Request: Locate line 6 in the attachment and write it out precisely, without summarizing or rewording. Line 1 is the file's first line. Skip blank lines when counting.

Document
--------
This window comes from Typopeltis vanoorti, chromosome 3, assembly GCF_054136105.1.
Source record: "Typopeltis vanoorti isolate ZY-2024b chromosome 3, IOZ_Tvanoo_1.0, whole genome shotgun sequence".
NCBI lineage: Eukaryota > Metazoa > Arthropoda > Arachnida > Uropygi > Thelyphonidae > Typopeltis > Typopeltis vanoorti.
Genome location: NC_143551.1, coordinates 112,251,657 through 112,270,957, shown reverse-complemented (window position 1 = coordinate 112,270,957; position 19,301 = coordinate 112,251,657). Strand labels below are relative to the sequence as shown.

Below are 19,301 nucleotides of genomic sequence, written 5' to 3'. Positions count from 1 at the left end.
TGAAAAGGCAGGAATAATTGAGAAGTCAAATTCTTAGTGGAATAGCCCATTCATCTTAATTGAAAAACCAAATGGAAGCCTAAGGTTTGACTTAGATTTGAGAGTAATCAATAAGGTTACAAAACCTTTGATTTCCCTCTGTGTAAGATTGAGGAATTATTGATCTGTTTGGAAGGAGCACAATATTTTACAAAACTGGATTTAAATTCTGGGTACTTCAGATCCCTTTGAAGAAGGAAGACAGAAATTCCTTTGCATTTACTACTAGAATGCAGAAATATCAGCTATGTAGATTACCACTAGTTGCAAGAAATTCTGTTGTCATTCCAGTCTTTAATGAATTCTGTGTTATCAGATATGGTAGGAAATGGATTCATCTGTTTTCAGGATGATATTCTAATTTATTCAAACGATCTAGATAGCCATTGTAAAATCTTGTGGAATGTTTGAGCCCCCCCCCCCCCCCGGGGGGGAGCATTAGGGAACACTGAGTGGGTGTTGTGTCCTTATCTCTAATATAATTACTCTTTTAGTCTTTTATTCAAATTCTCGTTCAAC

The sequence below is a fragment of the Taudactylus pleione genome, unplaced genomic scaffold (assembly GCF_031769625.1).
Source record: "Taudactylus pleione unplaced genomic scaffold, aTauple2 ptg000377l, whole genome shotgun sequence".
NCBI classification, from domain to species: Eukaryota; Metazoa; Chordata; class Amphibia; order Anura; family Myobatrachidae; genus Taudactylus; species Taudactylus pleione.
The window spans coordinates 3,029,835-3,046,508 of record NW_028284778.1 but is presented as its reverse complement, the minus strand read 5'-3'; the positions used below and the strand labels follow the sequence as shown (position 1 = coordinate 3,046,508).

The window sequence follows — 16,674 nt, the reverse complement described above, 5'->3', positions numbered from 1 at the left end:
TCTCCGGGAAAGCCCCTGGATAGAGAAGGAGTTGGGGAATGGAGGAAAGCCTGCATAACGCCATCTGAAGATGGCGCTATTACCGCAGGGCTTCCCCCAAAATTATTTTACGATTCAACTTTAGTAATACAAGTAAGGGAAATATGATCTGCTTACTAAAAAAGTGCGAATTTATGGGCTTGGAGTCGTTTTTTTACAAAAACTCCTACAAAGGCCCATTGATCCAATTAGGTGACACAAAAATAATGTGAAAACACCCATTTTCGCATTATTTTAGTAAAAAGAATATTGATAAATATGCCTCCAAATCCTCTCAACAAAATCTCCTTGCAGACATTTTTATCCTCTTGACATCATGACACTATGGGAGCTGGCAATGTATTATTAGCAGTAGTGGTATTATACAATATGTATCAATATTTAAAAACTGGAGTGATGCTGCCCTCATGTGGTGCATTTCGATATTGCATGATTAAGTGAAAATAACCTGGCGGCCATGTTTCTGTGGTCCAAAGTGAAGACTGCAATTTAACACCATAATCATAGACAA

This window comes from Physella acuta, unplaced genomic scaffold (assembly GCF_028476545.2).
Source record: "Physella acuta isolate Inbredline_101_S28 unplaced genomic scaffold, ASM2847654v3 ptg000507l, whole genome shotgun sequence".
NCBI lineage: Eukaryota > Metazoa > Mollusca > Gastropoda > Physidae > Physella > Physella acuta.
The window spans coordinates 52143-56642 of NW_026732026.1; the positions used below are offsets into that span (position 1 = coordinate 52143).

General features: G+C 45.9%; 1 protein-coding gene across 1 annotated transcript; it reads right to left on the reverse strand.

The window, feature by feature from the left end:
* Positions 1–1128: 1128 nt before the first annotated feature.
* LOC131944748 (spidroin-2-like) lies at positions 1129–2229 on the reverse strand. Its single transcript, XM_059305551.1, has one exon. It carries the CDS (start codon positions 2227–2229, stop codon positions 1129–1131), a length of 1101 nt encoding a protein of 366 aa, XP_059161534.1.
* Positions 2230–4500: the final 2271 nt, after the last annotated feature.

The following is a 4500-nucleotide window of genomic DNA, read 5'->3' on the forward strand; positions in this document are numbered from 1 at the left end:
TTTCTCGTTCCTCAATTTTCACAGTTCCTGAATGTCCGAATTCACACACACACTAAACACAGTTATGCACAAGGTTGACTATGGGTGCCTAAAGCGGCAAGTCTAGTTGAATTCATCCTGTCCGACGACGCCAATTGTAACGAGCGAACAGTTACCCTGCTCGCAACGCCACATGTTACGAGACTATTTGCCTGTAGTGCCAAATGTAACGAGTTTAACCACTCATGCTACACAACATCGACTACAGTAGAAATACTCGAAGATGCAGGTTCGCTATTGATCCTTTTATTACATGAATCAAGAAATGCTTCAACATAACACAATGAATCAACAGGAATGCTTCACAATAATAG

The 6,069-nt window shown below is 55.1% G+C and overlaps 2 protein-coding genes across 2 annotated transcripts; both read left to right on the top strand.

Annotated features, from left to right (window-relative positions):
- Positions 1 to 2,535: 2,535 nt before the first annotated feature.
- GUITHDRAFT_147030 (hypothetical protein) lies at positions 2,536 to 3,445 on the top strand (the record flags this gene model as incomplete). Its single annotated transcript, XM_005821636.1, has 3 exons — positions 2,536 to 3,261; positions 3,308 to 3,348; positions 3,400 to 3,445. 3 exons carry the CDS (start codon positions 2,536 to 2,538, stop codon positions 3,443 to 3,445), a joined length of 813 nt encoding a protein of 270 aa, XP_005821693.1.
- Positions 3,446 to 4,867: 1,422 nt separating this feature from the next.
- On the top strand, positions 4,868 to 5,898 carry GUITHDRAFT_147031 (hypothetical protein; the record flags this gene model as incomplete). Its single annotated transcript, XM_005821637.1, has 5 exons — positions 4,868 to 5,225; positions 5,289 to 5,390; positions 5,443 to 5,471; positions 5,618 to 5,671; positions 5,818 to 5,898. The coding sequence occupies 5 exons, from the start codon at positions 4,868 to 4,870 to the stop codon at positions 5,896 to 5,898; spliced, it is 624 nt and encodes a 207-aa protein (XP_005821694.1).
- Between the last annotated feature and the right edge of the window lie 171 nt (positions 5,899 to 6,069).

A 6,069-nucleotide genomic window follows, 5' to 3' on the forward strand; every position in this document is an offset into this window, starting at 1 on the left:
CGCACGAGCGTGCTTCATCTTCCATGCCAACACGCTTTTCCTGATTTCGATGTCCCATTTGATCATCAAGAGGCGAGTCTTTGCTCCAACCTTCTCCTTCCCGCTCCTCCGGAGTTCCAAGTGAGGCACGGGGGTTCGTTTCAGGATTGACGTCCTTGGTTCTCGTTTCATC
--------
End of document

TGAAAAGGCAGGAATAATTGAGAAGTCAAATTCTTAGTGGAATAGCCCATTCATCTTAATTGAAAAACCAAATGGAAGCCTAAGGTTTGACTTAGATTTGAGAGTAATCAATAAGGTTACAAAACCTTTGATTTCCCTCTGTGTAAGATTGAGGAATTATTGATCTGTTTGGAAGGAGCACAATATTTTACAAAACTGGATTTAAATTCTGGGTACTTCAGATCCCTTTGAAGAAGGAAGACAGAAATTCCTTTGCATTTACTACTAGAATGCAGAAATATCAGCTATGTAGATTACCACTAGTTGCAAGAAATTCTGTTGTCATTCCAGTCTTTAATGAATTCTGTGTTATCAGATATGGTAGGAAATGGATTCATCTGTTTTCAGGATGATATTCTAATTTATTCAAACGATCTAGATAGCCATTGTAAAATCTTGTGGAATGTTTGAGCCCCCCCCCCCCCCCGGGGGGGAGCATTAGGGAACACTGAGTGGGTGTTGTGTCCTTATCTCTAATATAATTACTCTTTTAGTCTTTTATTCAAATTCTCGTTCAAC